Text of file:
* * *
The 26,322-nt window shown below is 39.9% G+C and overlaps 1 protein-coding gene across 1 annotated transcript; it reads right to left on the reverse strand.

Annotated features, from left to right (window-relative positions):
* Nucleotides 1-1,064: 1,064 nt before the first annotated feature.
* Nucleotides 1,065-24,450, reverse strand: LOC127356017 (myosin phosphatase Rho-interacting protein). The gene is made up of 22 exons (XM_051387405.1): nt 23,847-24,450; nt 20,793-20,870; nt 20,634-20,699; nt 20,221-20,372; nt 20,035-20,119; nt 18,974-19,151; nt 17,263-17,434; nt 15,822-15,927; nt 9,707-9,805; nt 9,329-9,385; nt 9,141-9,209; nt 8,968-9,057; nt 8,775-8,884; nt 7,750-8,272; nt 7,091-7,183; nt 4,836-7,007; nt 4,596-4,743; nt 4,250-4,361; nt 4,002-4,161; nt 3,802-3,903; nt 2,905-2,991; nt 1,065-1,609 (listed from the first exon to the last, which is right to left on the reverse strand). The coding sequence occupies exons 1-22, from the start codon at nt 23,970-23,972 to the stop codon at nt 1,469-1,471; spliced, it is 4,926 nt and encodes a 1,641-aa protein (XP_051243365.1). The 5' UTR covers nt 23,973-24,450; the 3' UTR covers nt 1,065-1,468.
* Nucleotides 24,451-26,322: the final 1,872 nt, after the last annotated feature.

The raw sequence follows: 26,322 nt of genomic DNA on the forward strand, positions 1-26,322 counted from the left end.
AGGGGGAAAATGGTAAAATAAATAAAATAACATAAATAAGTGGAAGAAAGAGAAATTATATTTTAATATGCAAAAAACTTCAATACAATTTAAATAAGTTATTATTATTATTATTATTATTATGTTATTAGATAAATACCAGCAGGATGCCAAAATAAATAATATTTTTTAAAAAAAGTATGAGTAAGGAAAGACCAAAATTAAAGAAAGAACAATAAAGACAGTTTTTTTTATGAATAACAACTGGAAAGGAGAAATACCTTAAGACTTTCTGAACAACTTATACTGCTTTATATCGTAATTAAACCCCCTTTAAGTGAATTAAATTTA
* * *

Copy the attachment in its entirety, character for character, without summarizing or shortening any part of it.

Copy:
The 26,322-nt window shown below is 39.9% G+C and overlaps 1 protein-coding gene across 1 annotated transcript; it reads right to left on the reverse strand.

Annotated features, from left to right (window-relative positions):
* Nucleotides 1-1,064: 1,064 nt before the first annotated feature.
* Nucleotides 1,065-24,450, reverse strand: LOC127356017 (myosin phosphatase Rho-interacting protein). The gene is made up of 22 exons (XM_051387405.1): nt 23,847-24,450; nt 20,793-20,870; nt 20,634-20,699; nt 20,221-20,372; nt 20,035-20,119; nt 18,974-19,151; nt 17,263-17,434; nt 15,822-15,927; nt 9,707-9,805; nt 9,329-9,385; nt 9,141-9,209; nt 8,968-9,057; nt 8,775-8,884; nt 7,750-8,272; nt 7,091-7,183; nt 4,836-7,007; nt 4,596-4,743; nt 4,250-4,361; nt 4,002-4,161; nt 3,802-3,903; nt 2,905-2,991; nt 1,065-1,609 (listed from the first exon to the last, which is right to left on the reverse strand). The coding sequence occupies exons 1-22, from the start codon at nt 23,970-23,972 to the stop codon at nt 1,469-1,471; spliced, it is 4,926 nt and encodes a 1,641-aa protein (XP_051243365.1). The 5' UTR covers nt 23,973-24,450; the 3' UTR covers nt 1,065-1,468.
* Nucleotides 24,451-26,322: the final 1,872 nt, after the last annotated feature.

The raw sequence follows: 26,322 nt of genomic DNA on the forward strand, positions 1-26,322 counted from the left end.
AGGGGGAAAATGGTAAAATAAATAAAATAACATAAATAAGTGGAAGAAAGAGAAATTATATTTTAATATGCAAAAAACTTCAATACAATTTAAATAAGTTATTATTATTATTATTATTATTATGTTATTAGATAAATACCAGCAGGATGCCAAAATAAATAATATTTTTTAAAAAAAGTATGAGTAAGGAAAGACCAAAATTAAAGAAAGAACAATAAAGACAGTTTTTTTTATGAATAACAACTGGAAAGGAGAAATACCTTAAGACTTTCTGAACAACTTATACTGCTTTATATCGTAATTAAACCCCCTTTAAGTGAATTAAATTTA